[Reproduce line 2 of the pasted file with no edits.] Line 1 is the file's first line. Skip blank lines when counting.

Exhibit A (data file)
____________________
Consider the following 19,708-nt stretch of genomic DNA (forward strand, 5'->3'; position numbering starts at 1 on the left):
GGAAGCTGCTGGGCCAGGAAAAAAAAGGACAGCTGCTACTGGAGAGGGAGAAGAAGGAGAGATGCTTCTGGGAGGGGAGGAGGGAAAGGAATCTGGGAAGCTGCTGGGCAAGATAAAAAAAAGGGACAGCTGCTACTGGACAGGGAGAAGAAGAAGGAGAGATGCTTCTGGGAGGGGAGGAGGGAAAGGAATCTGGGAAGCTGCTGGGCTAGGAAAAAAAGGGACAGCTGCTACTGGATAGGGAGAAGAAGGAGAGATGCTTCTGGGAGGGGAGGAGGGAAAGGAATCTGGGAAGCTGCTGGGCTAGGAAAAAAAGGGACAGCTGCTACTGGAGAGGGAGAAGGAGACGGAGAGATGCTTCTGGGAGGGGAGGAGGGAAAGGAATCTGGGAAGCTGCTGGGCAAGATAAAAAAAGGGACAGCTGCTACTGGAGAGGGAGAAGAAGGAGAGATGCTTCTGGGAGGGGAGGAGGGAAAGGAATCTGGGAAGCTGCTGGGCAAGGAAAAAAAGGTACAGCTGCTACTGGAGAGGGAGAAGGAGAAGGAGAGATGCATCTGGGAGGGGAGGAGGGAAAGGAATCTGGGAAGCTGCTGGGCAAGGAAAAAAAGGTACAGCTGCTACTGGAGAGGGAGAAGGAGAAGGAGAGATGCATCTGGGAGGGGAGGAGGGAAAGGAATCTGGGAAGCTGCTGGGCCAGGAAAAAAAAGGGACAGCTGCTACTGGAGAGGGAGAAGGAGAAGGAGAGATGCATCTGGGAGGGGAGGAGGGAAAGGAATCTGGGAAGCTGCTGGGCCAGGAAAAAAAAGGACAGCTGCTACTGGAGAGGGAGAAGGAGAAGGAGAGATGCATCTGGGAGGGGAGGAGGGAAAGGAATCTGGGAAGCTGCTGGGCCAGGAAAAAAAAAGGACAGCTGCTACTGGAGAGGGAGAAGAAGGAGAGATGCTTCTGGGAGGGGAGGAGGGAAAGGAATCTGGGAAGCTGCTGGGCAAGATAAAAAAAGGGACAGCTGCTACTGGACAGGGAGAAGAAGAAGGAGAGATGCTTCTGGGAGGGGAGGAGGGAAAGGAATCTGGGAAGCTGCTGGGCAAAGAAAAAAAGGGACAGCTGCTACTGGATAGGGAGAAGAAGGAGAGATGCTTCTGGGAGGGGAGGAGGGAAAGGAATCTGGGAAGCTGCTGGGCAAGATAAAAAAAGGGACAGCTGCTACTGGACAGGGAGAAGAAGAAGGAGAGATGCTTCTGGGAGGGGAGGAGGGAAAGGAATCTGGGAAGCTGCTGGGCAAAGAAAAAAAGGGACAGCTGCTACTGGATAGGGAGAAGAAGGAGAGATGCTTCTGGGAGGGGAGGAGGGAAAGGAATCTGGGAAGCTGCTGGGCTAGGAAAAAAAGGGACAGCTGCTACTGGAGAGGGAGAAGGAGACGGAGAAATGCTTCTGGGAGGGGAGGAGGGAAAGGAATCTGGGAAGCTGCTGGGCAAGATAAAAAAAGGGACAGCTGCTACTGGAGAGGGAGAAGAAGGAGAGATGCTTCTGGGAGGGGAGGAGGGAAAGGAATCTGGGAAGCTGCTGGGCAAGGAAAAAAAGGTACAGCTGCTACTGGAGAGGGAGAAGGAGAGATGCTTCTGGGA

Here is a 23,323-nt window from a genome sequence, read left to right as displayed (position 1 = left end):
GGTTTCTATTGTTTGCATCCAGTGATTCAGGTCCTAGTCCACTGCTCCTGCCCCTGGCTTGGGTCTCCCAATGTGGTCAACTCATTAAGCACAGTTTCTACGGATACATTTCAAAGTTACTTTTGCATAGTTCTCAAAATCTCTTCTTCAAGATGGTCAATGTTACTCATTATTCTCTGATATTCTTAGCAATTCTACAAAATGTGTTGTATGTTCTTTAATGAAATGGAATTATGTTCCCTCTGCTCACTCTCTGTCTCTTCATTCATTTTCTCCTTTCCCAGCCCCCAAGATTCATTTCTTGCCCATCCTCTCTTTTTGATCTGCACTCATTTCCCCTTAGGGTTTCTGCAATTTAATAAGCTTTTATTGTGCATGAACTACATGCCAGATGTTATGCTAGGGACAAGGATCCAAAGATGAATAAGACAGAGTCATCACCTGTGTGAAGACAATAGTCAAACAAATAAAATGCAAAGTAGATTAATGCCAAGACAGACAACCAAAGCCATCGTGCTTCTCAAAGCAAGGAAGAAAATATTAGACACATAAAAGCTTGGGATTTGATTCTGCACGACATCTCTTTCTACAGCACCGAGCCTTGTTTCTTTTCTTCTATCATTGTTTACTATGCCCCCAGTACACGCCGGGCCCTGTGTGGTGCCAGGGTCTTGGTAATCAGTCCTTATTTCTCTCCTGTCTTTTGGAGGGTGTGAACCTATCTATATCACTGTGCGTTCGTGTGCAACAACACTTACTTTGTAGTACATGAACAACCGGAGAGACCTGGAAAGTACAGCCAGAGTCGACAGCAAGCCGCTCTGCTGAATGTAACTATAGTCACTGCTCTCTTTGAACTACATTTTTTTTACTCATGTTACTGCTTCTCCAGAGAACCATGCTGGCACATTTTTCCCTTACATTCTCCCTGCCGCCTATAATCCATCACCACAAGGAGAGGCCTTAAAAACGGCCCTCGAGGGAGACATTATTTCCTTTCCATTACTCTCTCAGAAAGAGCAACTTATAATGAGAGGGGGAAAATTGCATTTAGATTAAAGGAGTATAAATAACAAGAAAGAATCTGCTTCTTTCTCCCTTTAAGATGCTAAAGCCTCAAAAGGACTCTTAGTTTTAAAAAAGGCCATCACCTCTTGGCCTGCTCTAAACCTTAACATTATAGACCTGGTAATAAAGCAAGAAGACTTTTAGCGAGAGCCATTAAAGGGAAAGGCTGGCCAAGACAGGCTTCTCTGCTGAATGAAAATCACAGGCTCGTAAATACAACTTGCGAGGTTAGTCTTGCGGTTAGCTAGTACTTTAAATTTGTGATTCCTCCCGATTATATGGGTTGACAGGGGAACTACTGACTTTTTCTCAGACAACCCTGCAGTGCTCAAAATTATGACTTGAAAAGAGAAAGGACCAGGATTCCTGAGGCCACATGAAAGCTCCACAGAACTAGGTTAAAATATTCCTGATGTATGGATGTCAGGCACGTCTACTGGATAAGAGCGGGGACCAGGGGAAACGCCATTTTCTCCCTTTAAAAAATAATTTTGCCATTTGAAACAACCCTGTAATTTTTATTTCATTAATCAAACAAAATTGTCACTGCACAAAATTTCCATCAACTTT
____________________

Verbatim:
GGAAGCTGCTGGGCCAGGAAAAAAAAGGACAGCTGCTACTGGAGAGGGAGAAGAAGGAGAGATGCTTCTGGGAGGGGAGGAGGGAAAGGAATCTGGGAAGCTGCTGGGCAAGATAAAAAAAAGGGACAGCTGCTACTGGACAGGGAGAAGAAGAAGGAGAGATGCTTCTGGGAGGGGAGGAGGGAAAGGAATCTGGGAAGCTGCTGGGCTAGGAAAAAAAGGGACAGCTGCTACTGGATAGGGAGAAGAAGGAGAGATGCTTCTGGGAGGGGAGGAGGGAAAGGAATCTGGGAAGCTGCTGGGCTAGGAAAAAAAGGGACAGCTGCTACTGGAGAGGGAGAAGGAGACGGAGAGATGCTTCTGGGAGGGGAGGAGGGAAAGGAATCTGGGAAGCTGCTGGGCAAGATAAAAAAAGGGACAGCTGCTACTGGAGAGGGAGAAGAAGGAGAGATGCTTCTGGGAGGGGAGGAGGGAAAGGAATCTGGGAAGCTGCTGGGCAAGGAAAAAAAGGTACAGCTGCTACTGGAGAGGGAGAAGGAGAAGGAGAGATGCATCTGGGAGGGGAGGAGGGAAAGGAATCTGGGAAGCTGCTGGGCAAGGAAAAAAAGGTACAGCTGCTACTGGAGAGGGAGAAGGAGAAGGAGAGATGCATCTGGGAGGGGAGGAGGGAAAGGAATCTGGGAAGCTGCTGGGCCAGGAAAAAAAAGGGACAGCTGCTACTGGAGAGGGAGAAGGAGAAGGAGAGATGCATCTGGGAGGGGAGGAGGGAAAGGAATCTGGGAAGCTGCTGGGCCAGGAAAAAAAAGGACAGCTGCTACTGGAGAGGGAGAAGGAGAAGGAGAGATGCATCTGGGAGGGGAGGAGGGAAAGGAATCTGGGAAGCTGCTGGGCCAGGAAAAAAAAAGGACAGCTGCTACTGGAGAGGGAGAAGAAGGAGAGATGCTTCTGGGAGGGGAGGAGGGAAAGGAATCTGGGAAGCTGCTGGGCAAGATAAAAAAAGGGACAGCTGCTACTGGACAGGGAGAAGAAGAAGGAGAGATGCTTCTGGGAGGGGAGGAGGGAAAGGAATCTGGGAAGCTGCTGGGCAAAGAAAAAAAGGGACAGCTGCTACTGGATAGGGAGAAGAAGGAGAGATGCTTCTGGGAGGGGAGGAGGGAAAGGAATCTGGGAAGCTGCTGGGCAAGATAAAAAAAGGGACAGCTGCTACTGGACAGGGAGAAGAAGAAGGAGAGATGCTTCTGGGAGGGGAGGAGGGAAAGGAATCTGGGAAGCTGCTGGGCAAAGAAAAAAAGGGACAGCTGCTACTGGATAGGGAGAAGAAGGAGAGATGCTTCTGGGAGGGGAGGAGGGAAAGGAATCTGGGAAGCTGCTGGGCTAGGAAAAAAAGGGACAGCTGCTACTGGAGAGGGAGAAGGAGACGGAGAAATGCTTCTGGGAGGGGAGGAGGGAAAGGAATCTGGGAAGCTGCTGGGCAAGATAAAAAAAGGGACAGCTGCTACTGGAGAGGGAGAAGAAGGAGAGATGCTTCTGGGAGGGGAGGAGGGAAAGGAATCTGGGAAGCTGCTGGGCAAGGAAAAAAAGGTACAGCTGCTACTGGAGAGGGAGAAGGAGAGATGCTTCTGGGA